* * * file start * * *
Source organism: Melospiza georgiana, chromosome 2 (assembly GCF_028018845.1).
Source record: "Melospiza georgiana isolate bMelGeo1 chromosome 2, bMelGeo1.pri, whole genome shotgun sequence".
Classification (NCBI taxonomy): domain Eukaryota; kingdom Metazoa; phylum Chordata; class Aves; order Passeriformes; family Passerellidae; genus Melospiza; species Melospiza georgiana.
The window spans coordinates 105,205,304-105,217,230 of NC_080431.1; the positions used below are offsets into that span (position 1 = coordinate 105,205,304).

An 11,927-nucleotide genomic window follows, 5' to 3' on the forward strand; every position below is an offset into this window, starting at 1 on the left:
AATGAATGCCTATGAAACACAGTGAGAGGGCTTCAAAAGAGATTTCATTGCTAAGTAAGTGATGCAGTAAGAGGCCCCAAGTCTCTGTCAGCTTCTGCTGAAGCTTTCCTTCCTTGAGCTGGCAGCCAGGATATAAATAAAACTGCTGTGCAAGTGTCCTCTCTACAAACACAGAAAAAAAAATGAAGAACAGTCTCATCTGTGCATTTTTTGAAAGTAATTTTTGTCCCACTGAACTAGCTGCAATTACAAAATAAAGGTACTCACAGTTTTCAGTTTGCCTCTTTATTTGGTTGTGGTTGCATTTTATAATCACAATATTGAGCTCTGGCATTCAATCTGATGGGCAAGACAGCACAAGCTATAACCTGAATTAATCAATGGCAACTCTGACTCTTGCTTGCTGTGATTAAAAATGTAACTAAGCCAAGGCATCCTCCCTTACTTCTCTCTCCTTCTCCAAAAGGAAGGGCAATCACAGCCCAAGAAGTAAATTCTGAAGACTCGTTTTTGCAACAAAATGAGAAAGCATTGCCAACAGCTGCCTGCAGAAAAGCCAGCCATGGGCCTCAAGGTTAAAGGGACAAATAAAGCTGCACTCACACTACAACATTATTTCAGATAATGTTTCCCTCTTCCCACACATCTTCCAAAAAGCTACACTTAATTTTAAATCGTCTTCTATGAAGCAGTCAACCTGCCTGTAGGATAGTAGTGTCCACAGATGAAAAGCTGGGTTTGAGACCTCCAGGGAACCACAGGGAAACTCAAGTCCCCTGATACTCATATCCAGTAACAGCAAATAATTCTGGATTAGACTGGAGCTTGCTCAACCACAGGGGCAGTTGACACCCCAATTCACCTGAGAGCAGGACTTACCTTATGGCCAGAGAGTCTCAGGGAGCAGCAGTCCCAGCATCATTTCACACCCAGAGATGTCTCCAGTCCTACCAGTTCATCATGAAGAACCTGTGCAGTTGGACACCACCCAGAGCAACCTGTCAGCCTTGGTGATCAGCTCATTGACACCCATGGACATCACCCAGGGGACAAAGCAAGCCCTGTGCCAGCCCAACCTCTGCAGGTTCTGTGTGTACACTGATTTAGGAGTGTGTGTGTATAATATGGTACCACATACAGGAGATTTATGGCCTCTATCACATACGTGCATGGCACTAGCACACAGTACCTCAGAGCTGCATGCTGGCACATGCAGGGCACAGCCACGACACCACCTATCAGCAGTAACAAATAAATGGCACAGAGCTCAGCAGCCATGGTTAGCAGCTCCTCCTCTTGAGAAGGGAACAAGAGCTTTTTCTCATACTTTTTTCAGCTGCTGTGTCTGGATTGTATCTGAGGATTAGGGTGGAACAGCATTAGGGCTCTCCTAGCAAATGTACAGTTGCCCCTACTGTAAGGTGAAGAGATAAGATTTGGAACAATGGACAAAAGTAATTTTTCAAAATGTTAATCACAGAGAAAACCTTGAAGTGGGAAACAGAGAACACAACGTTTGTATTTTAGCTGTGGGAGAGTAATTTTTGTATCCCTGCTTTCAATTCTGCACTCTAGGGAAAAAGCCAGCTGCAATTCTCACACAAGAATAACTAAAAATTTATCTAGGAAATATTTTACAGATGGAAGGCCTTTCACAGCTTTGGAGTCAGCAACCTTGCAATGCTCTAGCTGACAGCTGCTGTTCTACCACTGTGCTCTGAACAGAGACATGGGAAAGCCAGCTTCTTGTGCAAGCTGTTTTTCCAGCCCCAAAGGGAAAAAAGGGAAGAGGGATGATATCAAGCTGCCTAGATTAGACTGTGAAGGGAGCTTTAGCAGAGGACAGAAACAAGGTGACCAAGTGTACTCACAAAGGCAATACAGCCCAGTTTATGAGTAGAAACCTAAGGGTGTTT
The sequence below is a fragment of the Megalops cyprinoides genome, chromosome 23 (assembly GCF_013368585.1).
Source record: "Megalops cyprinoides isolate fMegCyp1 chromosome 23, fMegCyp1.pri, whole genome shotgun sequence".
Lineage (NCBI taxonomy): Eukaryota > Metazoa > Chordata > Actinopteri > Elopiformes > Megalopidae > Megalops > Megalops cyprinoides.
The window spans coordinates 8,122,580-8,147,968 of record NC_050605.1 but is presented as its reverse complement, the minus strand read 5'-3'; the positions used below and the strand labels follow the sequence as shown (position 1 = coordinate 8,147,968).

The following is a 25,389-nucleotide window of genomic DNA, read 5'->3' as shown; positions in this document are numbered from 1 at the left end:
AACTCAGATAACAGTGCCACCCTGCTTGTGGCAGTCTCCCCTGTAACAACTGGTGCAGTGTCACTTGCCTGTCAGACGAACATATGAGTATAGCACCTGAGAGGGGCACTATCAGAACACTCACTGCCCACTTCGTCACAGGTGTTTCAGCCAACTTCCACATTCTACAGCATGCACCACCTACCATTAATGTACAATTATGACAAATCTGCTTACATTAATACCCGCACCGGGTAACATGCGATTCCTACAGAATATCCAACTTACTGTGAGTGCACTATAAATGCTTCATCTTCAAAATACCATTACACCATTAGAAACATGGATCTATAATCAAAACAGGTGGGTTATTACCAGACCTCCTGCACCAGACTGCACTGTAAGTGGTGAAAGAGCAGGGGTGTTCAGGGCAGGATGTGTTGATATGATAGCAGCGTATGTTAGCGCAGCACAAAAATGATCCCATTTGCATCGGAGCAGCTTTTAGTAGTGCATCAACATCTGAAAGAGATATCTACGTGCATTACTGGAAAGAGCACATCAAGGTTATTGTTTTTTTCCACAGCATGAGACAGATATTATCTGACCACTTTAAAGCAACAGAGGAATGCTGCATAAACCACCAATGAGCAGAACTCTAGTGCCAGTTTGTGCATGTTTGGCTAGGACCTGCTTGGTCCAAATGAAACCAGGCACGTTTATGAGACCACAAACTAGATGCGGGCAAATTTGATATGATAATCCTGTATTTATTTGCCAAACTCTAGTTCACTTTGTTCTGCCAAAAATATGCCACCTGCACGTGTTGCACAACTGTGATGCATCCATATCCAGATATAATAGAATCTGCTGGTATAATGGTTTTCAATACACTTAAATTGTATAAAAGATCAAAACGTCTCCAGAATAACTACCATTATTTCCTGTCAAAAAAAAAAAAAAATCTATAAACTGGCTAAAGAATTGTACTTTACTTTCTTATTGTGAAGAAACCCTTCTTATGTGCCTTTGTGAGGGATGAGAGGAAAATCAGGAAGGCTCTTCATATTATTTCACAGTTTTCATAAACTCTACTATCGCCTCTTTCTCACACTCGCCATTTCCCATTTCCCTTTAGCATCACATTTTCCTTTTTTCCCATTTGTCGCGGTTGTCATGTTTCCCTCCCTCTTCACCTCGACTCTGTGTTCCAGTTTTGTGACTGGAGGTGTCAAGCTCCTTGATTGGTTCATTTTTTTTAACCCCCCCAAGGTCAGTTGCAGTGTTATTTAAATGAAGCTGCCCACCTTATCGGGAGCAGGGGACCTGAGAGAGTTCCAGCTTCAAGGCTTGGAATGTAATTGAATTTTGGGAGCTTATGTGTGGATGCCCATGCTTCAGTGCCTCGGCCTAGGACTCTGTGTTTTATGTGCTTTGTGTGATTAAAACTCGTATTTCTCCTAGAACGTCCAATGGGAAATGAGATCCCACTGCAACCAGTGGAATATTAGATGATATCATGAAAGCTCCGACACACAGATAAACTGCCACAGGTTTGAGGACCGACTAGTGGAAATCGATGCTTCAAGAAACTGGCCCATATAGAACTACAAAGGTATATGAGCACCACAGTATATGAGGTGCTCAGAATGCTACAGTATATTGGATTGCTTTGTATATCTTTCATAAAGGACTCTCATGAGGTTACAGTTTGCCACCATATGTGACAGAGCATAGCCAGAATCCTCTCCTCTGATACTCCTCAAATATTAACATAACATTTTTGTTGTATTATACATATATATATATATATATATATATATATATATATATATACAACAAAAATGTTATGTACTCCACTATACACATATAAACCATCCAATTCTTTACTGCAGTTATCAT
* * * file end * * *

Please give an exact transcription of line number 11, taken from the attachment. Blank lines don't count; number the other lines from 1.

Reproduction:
The following is a 25,389-nucleotide window of genomic DNA, read 5'->3' as shown; positions in this document are numbered from 1 at the left end: